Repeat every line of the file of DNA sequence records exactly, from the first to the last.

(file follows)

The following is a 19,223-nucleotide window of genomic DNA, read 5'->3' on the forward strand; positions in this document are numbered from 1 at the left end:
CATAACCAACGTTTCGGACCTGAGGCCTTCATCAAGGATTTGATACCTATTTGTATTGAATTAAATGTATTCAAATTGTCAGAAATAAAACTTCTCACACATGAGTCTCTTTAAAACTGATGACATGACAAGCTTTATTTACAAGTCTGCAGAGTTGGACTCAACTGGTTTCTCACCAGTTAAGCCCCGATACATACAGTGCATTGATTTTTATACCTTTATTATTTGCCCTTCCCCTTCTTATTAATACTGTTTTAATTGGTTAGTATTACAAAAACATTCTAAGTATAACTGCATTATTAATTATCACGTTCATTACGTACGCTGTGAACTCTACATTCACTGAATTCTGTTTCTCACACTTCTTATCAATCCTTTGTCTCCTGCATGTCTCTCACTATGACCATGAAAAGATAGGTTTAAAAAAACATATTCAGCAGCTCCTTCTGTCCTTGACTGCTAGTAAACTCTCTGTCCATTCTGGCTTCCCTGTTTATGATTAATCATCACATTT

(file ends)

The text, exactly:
The following is a 19,223-nucleotide window of genomic DNA, read 5'->3' on the forward strand; positions in this document are numbered from 1 at the left end:
CATAACCAACGTTTCGGACCTGAGGCCTTCATCAAGGATTTGATACCTATTTGTATTGAATTAAATGTATTCAAATTGTCAGAAATAAAACTTCTCACACATGAGTCTCTTTAAAACTGATGACATGACAAGCTTTATTTACAAGTCTGCAGAGTTGGACTCAACTGGTTTCTCACCAGTTAAGCCCCGATACATACAGTGCATTGATTTTTATACCTTTATTATTTGCCCTTCCCCTTCTTATTAATACTGTTTTAATTGGTTAGTATTACAAAAACATTCTAAGTATAACTGCATTATTAATTATCACGTTCATTACGTACGCTGTGAACTCTACATTCACTGAATTCTGTTTCTCACACTTCTTATCAATCCTTTGTCTCCTGCATGTCTCTCACTATGACCATGAAAAGATAGGTTTAAAAAAACATATTCAGCAGCTCCTTCTGTCCTTGACTGCTAGTAAACTCTCTGTCCATTCTGGCTTCCCTGTTTATGATTAATCATCACATTT